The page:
The criminal case against Tran is still pending in Worcester Superior Court, with a court date scheduled for early March.

Campbell will also have to decide on a referral from campaign finance regulators to investigate possible violations by Republican state Senator Ryan Fattman and Jim Lyons, the recently ousted head of the Massachusetts Republican Party.

Her office said she hasn’t made a decision yet.

“I am actively reviewing [referrals] and getting up to speed,” she told the Globe earlier this month. “When we make a decision, I want to be thoughtful, but we of course want the public to know.”

Despite the singular role the state can play in these types of corruption cases, federal prosecutors in Massachusetts have long been seen as more aggressive in pursuing wrongdoing among politicians and better armed with the tools needed to chase down political crimes.

For example, while more than 60 public employees or leaders of nonprofit organizations were charged with crimes by Healey, Tran was the only current or former elected official charged by her office.

In the past few years, federal prosecutors won the high-profile convictions of elected officials, including former Fall River mayor Jasiel F. Correia II for extorting bribes from marijuana companies, and former Democratic state representative David Nangle for embezzling money from his campaign account. Federal prosecutors also brought charges against Boston police officers involved in a fraud scheme and handled the bulk of criminal cases against state troopers who participated in the department’s overtime fraud scandal.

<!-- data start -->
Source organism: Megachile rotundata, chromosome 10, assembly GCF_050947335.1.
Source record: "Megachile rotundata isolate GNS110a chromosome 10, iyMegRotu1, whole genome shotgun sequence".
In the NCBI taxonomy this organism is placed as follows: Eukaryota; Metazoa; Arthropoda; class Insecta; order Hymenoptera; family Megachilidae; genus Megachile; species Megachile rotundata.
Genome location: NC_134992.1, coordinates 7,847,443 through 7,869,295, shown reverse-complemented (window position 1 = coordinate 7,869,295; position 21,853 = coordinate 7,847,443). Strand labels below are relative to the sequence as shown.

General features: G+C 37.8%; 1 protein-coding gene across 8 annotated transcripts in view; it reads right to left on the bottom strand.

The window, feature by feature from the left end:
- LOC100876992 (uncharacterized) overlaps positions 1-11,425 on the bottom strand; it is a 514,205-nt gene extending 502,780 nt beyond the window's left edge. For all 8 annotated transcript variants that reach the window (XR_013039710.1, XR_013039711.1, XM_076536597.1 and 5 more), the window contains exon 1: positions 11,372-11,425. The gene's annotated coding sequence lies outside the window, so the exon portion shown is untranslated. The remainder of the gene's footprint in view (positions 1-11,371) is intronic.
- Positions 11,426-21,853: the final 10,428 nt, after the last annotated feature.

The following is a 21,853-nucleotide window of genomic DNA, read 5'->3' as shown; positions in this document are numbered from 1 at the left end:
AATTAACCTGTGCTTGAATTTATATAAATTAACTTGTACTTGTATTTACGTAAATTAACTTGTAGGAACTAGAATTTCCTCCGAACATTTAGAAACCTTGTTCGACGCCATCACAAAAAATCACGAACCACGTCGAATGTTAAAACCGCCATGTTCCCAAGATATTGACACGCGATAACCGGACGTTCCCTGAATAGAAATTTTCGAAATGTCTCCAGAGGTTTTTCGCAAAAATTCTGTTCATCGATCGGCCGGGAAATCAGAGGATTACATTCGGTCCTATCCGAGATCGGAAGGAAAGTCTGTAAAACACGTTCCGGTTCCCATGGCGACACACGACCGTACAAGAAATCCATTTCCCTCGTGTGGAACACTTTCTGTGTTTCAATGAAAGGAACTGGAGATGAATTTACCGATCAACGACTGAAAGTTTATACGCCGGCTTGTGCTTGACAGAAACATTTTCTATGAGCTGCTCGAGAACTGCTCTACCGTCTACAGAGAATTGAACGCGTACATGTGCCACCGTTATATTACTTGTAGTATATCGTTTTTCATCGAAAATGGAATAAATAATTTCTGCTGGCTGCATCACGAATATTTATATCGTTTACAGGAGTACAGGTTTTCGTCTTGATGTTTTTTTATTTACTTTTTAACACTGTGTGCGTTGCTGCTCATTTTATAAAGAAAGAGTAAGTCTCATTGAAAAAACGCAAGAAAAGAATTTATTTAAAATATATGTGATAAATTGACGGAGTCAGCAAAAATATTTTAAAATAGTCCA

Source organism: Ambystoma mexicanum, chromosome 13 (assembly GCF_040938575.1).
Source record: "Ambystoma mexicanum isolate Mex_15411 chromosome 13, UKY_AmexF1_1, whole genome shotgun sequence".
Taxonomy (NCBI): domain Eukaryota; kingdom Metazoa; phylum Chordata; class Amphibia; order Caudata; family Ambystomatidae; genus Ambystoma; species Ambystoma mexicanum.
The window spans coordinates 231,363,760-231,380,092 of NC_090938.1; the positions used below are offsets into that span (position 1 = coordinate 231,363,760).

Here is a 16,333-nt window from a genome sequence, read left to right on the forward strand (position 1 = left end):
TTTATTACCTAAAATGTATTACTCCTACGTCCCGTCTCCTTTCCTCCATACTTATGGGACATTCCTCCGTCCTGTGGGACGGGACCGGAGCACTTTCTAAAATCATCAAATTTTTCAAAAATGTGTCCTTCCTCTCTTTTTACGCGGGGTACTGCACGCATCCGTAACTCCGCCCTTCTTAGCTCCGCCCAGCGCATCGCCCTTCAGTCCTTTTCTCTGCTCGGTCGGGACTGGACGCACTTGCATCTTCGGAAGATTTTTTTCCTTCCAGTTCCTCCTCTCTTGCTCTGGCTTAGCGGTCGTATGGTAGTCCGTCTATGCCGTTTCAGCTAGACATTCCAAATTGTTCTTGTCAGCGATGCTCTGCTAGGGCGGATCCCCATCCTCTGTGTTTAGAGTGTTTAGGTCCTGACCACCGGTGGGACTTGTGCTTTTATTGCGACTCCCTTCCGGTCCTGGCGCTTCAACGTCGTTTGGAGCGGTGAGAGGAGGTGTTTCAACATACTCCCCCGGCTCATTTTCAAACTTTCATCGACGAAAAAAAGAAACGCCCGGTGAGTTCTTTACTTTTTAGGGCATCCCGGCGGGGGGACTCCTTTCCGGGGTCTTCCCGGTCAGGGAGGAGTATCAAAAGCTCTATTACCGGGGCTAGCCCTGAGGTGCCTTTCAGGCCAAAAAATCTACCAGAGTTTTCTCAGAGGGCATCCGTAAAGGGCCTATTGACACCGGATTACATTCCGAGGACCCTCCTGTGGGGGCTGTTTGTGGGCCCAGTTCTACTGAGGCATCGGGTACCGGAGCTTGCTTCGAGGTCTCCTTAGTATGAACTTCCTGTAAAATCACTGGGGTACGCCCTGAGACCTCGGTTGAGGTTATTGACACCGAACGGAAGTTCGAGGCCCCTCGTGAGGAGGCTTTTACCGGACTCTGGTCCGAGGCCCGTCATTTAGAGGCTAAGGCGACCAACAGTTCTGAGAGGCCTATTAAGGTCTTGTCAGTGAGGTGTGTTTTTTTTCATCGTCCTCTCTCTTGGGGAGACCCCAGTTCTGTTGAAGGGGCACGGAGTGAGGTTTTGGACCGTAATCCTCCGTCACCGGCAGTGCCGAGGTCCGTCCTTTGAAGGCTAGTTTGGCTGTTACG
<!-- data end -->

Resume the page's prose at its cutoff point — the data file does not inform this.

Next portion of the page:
While federal investigators may have more tools — including a broader authority to use wiretaps — that doesn’t fully explain why so few public corruption cases were pursued by the state, experts say.

State prosecutors may be less eager to get involved in them because of the inherent political risk, especially in a largely one-party state such as Massachusetts, said R. Michael Cassidy, a Boston College law professor who served as chief of the criminal bureau under Attorney General Scott Harshbarger.

Attorneys general might rely on the same legislators they are investigating to approve their budgets or consider their political agendas, Cassidy said, which can pose awkward scenarios, if not more problematic situations.

Take Martha Coakley, who served as attorney general from 2007 to 2015. During her unsuccessful gubernatorial campaign in 2014, she faced criticism that she was reluctant to pursue an investigation into former Massachusetts House speaker Salvatore DiMasi over allegations he helped steer a state contract to a company in exchange for kickbacks. She ceded the prosecution to the US attorney’s office, which eventually convicted DiMasi on federal corruption charges.


“You’ll make enemies and if you lose the case, there is mud on your face,” Cassidy said. “But institutional interest should outweigh the pragmatic risk in cases where there is good, solid evidence . . . and there is certainly more than one case every four years that needs to be prosecuted.”

Harshbarger is a prime example. He caught flak from his own party with prosecutions of politicians, notably that of former attorney general Edward J. McCormack Jr. on conflict-of-interest charges. McCormack was acquitted.

He commended Campbell’s early campaign promises to take on corruption and said he has faith that she will pursue it as part of her broader agenda. And it won’t be easy, said the former attorney general, who served from 1991 to 1999.

The job can be politically fraught, he said, but “the law has to apply to everyone.”

“To some extent, you are damned if you do and damned if you don’t,” he said. “You notice that I didn’t get elected governor.”

Matt Stout and Ivy Scott of the Globe staff contributed to this report.

Samantha J. Gross can be reached at Follow her @samanthajgross.